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Andrew Buncombe's Asia Diary

The Independent's Asia Correspondent Andrew Buncombe is based in Delhi. His dominion ranges over India, Pakistan, Burma, Nepal, Bangladesh, Sri Lanka, occasionally parts of South East Asia and - or at least he is hoping - The Maldives.

Follow Andrew on Twitter: @AndrewBuncombe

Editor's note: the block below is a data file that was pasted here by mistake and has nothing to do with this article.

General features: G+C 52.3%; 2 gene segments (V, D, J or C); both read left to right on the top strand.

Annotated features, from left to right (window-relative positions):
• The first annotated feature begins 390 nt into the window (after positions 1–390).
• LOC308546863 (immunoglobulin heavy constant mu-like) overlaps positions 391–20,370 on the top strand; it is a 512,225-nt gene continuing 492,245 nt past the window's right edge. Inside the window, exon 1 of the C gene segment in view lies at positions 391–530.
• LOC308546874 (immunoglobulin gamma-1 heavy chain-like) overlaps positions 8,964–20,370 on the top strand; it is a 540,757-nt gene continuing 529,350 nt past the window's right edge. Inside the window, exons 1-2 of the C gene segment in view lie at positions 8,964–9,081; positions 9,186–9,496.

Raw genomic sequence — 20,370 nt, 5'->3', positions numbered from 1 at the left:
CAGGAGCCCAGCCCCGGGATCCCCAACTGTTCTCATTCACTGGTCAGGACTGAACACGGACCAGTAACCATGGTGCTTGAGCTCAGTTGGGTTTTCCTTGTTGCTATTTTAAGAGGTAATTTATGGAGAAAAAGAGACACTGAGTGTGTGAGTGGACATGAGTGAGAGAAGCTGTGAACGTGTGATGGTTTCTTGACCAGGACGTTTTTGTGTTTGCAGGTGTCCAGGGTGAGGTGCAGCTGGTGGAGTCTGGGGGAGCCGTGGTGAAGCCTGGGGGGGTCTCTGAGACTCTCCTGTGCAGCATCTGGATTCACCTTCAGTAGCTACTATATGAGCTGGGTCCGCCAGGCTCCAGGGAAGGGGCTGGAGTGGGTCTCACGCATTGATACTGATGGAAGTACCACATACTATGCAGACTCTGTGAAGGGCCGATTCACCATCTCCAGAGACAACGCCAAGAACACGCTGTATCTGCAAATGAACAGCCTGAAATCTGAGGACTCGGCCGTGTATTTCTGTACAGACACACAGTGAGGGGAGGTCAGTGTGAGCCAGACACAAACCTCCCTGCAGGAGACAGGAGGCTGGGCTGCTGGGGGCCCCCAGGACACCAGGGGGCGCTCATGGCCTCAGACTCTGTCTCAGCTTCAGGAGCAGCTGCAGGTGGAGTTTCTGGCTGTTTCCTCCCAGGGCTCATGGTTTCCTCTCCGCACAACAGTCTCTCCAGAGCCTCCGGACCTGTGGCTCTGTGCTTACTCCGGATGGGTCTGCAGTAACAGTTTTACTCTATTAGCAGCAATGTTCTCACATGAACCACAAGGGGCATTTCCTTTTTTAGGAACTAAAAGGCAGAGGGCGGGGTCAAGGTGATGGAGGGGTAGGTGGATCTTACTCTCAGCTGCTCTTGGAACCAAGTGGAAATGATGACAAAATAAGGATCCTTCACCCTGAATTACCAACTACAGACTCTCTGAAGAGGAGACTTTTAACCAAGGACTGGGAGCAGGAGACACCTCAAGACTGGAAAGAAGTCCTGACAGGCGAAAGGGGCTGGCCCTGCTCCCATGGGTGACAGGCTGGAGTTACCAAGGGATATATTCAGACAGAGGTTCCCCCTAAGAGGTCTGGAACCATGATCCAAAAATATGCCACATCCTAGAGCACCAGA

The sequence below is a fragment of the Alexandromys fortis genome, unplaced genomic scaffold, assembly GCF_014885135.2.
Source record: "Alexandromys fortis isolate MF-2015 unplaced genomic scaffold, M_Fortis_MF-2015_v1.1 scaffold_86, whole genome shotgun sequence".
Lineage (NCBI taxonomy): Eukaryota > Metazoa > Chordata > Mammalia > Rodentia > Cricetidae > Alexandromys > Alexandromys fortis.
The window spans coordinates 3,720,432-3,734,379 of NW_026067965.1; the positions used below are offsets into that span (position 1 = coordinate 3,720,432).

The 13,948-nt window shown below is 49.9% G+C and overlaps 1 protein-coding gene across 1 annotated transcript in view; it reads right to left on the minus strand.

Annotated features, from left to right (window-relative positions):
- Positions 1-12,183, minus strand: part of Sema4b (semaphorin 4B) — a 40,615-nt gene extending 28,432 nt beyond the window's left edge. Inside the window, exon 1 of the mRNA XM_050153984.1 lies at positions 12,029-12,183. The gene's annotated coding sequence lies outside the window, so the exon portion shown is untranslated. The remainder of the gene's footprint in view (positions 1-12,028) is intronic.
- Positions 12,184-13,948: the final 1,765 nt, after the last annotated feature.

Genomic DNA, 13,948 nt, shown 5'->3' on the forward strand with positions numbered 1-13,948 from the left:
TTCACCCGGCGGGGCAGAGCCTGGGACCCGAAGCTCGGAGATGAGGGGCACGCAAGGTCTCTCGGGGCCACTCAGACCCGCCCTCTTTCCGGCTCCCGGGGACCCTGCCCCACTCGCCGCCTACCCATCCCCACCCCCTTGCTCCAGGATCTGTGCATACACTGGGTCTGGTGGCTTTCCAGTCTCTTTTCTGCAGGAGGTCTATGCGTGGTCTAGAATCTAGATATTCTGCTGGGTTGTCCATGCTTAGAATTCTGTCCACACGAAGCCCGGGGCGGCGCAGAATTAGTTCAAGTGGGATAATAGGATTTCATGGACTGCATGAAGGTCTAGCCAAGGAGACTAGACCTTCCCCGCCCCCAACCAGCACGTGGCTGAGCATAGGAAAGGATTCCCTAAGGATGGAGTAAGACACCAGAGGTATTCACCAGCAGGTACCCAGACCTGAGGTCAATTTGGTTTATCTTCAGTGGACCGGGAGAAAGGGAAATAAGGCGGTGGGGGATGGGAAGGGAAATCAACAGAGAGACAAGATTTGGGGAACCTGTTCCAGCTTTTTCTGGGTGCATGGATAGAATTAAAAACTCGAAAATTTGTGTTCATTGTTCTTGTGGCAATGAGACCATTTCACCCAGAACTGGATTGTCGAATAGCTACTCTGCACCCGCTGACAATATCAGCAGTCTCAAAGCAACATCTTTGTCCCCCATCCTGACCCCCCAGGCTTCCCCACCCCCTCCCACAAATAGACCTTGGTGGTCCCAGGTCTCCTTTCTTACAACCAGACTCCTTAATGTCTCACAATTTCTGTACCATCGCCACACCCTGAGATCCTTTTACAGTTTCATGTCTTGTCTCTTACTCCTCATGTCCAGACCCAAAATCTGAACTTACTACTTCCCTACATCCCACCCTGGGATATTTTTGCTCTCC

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This weekend, I was in the splendid "pink city" of Jaipur to work on a forthcoming story. It so happened that I needed to try and interview someone who - on the day in question - was due to be at the Rambagh Palace hotel, a remarkable property still owned by the royal family of Jaipur but operated by the prestigious Taj Group. The morning had turned into early afternoon and the local journalist who was working with me suggested that we have lunch in the hotel's cafe. I did have second thoughts, wondering about the cost of such an enterprise, but I realised that it made little sense to leave the hotel, eat somewhere else and then return. As it was, the cheapest thing on the menu - other than a bowl of soup - was the vegetarian club sandwich featuring "cheddar and green peppers", so our group ordered three of these, a couple of bottles of water and one coffee. Ten minutes later the sandwiches arrived, accompanied by a dainty bowl of fries and it was all very nice indeed until I took a bite of the sandwich to realise that this snack - which cost 600 rupees plus 12.5 per cent tax (around nine and half pounds) - was actually made using a slice of rubbery processed cheese that is usually sold in packs of ten, each individually wrapped in plastic. Now, I have nothing against processed cheese slices. Indeed plenty of times they've been a life-saver here in India when there's little else to buy at the local store. What am against is eating processed slices when I've paid the best part of ten quid to eat a cheddar sandwich at a hotel which claims to offer "luxury and extravagance that was once the sole preserve of kings". I wondered about complaining to the waiter but decided I was going to struggle to make my point so I just paid the bill, which ended up costing the same as a double room in the very pleasant heritage hotel down the road in which I was staying [ I have, however, emailed the hotel's press department for an explanation and will update this story when they get back to me]. What made the experience more depressing is that when I returned to Delhi and clicked on the internet, I discovered that the hotel, where the cheapest room costs 18,000 rupees, or around 250 pounds, had just been voted the best in Asia by the readers of Conde Nast Traveller. I can only assume they had something else for lunch.
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